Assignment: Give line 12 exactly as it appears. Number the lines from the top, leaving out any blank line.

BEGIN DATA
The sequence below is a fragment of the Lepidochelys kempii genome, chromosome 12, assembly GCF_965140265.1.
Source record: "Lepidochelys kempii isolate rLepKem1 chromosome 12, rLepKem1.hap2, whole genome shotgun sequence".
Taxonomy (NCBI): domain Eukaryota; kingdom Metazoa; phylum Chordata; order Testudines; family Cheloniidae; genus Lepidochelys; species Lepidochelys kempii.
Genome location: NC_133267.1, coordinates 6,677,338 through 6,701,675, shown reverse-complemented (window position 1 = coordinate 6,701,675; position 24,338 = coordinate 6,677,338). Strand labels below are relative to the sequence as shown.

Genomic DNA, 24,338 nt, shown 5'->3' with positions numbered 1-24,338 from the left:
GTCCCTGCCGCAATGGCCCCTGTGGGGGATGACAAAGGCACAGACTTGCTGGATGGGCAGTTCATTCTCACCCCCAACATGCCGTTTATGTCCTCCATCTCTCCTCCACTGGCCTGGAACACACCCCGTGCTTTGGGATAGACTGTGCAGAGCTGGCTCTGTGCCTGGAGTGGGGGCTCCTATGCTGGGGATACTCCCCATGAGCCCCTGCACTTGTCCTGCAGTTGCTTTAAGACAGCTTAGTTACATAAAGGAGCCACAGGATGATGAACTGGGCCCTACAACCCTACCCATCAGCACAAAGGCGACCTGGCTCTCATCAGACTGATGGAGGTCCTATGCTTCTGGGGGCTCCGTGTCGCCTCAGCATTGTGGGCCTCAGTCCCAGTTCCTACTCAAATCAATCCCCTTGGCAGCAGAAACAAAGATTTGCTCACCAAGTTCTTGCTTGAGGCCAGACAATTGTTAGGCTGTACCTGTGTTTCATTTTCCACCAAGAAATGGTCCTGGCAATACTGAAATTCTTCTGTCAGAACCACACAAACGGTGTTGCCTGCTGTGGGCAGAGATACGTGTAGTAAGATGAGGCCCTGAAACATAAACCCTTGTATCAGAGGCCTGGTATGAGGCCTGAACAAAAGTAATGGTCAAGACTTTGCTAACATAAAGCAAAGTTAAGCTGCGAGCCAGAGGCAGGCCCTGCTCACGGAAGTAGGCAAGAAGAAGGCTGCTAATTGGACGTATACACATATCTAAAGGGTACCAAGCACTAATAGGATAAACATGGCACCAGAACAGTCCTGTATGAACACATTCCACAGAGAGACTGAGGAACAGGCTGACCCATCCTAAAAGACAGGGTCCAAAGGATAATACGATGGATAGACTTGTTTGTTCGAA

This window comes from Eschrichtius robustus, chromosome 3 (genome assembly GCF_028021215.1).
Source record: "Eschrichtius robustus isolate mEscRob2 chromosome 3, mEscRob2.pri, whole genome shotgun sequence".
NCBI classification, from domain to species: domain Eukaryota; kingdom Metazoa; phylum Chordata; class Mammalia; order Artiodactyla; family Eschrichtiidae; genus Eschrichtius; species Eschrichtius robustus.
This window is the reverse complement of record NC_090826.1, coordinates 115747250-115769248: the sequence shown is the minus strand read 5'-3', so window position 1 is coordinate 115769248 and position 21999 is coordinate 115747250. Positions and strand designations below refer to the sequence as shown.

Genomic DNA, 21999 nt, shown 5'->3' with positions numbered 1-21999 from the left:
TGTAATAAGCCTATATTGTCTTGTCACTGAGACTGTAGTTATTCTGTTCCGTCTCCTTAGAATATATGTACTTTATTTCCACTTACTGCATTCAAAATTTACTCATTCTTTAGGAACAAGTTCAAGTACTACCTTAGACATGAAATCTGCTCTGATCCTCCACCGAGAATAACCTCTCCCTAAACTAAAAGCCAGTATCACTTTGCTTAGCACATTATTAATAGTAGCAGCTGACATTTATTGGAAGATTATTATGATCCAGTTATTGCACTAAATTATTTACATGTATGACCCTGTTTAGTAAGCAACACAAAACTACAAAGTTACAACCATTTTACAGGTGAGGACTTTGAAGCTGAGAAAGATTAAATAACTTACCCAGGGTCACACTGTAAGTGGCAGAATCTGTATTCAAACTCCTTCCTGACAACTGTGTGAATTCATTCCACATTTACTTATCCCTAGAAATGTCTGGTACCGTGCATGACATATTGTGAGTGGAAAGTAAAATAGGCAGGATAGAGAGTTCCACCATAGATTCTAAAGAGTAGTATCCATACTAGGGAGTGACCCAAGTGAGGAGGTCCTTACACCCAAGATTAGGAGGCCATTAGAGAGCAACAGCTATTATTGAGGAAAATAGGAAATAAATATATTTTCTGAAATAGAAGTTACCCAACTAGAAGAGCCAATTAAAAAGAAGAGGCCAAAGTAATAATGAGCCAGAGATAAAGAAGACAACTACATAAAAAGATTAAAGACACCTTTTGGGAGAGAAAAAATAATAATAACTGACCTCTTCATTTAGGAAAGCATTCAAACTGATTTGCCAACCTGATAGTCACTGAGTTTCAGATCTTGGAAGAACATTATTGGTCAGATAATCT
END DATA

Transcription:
TGTAATAAGCCTATATTGTCTTGTCACTGAGACTGTAGTTATTCTGTTCCGTCTCCTTAGAATATATGTACTTTATTTCCACTTACTGCATTCAAAATTTACTCATTCTTTAGGAACAAGTTCAAGTACTACCTTAGACATGAAATCTGCTCTGATCCTCCACCGAGAATAACCTCTCCCTAAACTAAAAGCCAGTATCACTTTGCTTAGCACATTATTAATAGTAGCAGCTGACATTTATTGGAAGATTATTATGATCCAGTTATTGCACTAAATTATTTACATGTATGACCCTGTTTAGTAAGCAACACAAAACTACAAAGTTACAACCATTTTACAGGTGAGGACTTTGAAGCTGAGAAAGATTAAATAACTTACCCAGGGTCACACTGTAAGTGGCAGAATCTGTATTCAAACTCCTTCCTGACAACTGTGTGAATTCATTCCACATTTACTTATCCCTAGAAATGTCTGGTACCGTGCATGACATATTGTGAGTGGAAAGTAAAATAGGCAGGATAGAGAGTTCCACCATAGATTCTAAAGAGTAGTATCCATACTAGGGAGTGACCCAAGTGAGGAGGTCCTTACACCCAAGATTAGGAGGCCATTAGAGAGCAACAGCTATTATTGAGGAAAATAGGAAATAAATATATTTTCTGAAATAGAAGTTACCCAACTAGAAGAGCCAATTAAAAAGAAGAGGCCAAAGTAATAATGAGCCAGAGATAAAGAAGACAACTACATAAAAAGATTAAAGACACCTTTTGGGAGAGAAAAAATAATAATAACTGACCTCTTCATTTAGGAAAGCATTCAAACTGATTTGCCAACCTGATAGTCACTGAGTTTCAGATCTTGGAAGAACATTATTGGTCAGATAATCT